“We are told to stay a few metres away from each other, but we are stuck here and packed in like a can of sardines.”

He added: “In a normal situation when someone suffers from a cough or cold, it’s because of working in the sun for too long. But now everyone thinks it could be something else because of the coronavirus.”

According to Shafiul, who has been detained for over a month, only Egyptians have been repatriated so far.

"Other people like the Indians and the Bangladeshis have been stuck here. No communication. Nothing," he said.

Protests over repatriation delays 

Last week, deaths inside the camps prompted dozens of detained workers to hold protests against the Kuwaiti authorities inside the Sebde detention camp.

Videos posted online showed workers chanting “we want our embassy” at police, as security forces fired tear gas and sound grenades. 

Some workers also built barricades inside their accommodation to protect themselves from the Kuwaiti police, according to Reuters.

Cramped conditions have meant that the undocumented workers have been unable to properly socially isolate (MEE)

As noted in a recent report by the Business and Human Rights Resource Centre, migrant workers in the Gulf were already living in “unsanitary” and “tightly packed labour camps”.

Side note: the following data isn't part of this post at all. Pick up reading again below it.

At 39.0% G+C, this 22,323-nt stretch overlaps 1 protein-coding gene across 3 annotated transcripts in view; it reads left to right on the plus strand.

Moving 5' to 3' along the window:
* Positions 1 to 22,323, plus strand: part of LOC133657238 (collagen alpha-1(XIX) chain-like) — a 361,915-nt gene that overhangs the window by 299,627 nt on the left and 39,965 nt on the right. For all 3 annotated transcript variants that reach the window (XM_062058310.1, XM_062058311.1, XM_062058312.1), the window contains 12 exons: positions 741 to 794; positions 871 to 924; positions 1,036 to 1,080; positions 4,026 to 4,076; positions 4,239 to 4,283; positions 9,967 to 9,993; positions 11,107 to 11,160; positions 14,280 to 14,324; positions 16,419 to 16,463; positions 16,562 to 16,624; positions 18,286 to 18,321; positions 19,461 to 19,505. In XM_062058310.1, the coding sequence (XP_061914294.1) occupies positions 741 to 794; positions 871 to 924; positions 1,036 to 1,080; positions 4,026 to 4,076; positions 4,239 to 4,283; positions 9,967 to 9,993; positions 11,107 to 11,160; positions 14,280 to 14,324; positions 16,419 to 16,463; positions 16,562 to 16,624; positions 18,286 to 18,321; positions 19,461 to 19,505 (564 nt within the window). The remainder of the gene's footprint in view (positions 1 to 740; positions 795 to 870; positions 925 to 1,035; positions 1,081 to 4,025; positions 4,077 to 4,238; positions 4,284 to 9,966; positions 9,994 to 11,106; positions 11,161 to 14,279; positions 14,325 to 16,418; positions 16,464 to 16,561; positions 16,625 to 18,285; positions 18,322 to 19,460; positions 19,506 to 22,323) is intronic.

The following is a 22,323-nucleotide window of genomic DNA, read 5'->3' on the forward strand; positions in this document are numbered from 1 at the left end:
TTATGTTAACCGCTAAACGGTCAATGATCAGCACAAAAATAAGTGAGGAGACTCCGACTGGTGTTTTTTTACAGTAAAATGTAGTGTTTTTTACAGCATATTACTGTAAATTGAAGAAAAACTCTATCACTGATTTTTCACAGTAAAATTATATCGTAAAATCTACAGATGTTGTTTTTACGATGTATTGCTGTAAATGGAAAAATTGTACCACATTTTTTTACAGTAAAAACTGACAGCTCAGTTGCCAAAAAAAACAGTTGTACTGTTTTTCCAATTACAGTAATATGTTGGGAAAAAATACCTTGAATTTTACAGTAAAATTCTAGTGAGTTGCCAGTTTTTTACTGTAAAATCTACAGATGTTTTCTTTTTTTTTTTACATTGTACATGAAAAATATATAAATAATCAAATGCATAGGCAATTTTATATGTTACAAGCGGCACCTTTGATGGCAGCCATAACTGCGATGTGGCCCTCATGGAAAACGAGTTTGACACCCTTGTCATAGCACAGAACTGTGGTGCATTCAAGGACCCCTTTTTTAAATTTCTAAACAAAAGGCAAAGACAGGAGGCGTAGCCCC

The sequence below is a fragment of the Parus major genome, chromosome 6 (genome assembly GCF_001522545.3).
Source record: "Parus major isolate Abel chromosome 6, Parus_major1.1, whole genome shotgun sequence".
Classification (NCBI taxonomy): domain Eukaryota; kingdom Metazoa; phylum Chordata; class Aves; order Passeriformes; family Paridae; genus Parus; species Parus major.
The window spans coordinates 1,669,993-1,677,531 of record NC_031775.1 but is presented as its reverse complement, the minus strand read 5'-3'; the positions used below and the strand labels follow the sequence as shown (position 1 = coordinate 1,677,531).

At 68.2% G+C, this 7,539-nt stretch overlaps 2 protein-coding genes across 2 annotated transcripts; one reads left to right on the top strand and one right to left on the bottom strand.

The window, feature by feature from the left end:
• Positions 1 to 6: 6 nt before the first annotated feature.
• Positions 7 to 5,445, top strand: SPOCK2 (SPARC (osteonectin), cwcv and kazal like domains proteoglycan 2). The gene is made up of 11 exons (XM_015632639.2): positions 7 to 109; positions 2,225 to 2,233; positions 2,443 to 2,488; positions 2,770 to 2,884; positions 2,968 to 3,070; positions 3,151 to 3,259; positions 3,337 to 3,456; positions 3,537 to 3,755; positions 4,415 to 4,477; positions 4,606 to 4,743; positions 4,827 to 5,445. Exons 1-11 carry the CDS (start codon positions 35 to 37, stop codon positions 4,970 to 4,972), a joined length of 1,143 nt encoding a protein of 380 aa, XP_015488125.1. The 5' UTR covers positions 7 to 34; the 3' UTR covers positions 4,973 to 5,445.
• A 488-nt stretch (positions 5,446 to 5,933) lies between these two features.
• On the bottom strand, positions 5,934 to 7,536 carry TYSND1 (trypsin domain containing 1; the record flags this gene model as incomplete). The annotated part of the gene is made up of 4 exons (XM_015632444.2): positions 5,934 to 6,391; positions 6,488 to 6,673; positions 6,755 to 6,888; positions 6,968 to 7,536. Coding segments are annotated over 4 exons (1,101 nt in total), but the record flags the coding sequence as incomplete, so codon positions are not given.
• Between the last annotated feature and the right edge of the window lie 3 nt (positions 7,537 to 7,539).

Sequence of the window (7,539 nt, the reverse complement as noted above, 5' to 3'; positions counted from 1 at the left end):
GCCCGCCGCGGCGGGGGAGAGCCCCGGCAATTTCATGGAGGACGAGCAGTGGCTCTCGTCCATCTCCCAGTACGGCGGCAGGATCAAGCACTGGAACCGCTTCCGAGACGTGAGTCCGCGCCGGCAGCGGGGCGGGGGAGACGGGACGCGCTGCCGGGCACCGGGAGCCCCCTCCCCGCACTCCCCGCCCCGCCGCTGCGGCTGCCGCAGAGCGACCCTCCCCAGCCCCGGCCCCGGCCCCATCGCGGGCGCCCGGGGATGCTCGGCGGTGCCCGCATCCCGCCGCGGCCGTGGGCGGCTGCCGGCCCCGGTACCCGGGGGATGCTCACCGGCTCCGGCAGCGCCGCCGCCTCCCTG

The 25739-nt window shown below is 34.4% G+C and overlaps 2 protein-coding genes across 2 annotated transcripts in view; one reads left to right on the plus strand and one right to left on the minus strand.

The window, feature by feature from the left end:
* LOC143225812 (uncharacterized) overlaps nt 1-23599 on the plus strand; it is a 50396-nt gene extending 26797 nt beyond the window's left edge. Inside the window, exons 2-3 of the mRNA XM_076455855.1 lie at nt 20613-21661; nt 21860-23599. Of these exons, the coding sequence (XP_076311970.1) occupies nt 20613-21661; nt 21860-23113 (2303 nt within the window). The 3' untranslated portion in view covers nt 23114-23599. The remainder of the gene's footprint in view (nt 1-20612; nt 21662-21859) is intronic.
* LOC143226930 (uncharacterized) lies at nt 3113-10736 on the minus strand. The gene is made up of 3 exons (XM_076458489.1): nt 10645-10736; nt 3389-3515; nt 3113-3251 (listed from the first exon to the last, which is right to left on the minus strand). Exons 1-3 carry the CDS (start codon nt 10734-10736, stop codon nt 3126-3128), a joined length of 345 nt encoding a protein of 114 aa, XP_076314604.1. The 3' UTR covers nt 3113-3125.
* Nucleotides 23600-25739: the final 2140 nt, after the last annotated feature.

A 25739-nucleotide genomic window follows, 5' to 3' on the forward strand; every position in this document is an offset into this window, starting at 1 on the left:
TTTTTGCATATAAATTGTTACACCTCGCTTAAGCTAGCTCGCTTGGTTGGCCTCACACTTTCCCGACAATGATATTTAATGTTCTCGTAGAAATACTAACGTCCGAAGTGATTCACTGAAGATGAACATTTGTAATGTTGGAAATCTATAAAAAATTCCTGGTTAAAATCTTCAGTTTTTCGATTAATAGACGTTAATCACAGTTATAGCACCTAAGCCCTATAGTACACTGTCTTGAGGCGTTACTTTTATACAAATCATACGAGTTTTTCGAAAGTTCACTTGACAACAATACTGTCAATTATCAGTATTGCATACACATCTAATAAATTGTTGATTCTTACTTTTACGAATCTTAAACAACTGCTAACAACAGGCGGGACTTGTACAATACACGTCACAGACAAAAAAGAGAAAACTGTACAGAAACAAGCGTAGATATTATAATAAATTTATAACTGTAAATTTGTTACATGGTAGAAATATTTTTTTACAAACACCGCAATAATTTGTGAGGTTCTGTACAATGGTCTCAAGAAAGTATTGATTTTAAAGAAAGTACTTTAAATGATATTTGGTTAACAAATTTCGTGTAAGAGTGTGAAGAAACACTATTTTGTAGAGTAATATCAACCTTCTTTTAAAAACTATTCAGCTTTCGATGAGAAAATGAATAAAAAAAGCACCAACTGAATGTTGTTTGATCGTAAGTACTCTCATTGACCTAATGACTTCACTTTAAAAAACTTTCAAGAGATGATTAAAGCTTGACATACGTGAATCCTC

The NGO said these conditions provided the “perfect conditions for the spread of Covid-19”.

Kuwait has recorded 11,975 coronavirus cases and 88 deaths. The Gulf state went into lockdown in March and has only recently begun to ease its restrictions.

Neighbouring Bahrain, Oman, Qatar, Saudi Arabia and the United Arab Emirates have also seen high numbers of Covid-19 cases among migrant worker populations. Pakistan has complained that over half of the passengers on some flights repatriating workers from the UAE had the virus.

Plea to return home 

The pace of repatriations has been a sore point for detainees, with a group of Bangladeshi workers in the Sebde camp releasing a video calling on Bangladesh to return them from Kuwait. 

The video showed a dozen workers describing their poor living conditions and complaining about the lack of food given to them. 

One worker featured in the video said that they had all voluntarily handed themselves to the authorities in the hope of being sent back to Bangladesh by 30 April. 

The labourers said no one from the Bangladeshi embassy had been in contact with them, despite its ambassador S.M. Abul Kalam telling Arab News that the South Asian country anticipated repatriating at least 600 every week.

Several Gulf states, including Kuwait, have put pressure on Bangladesh to bring back undocumented workers. 

Bangladesh, however, has been hesitant in taking back undocumented workers from other countries due to fears of further Covid-19 infections. 

India, meanwhile, said it planned to send ships and fleets of planes to repatriate citizens stranded in Kuwait. 

The plan, however, drew criticism after the Indian government said stranded workers had to pay for their journeys and would be placed in a two-week mandatory quarantine upon arrival to India.

Migrant labourers have faced hostility and suspicion from Kuwaitis, too.

Earlier this month, prominent Kuwaiti actor Hayat al-Fahad, called on Kuwait to kick all migrant workers out of the country and "throw them into the desert".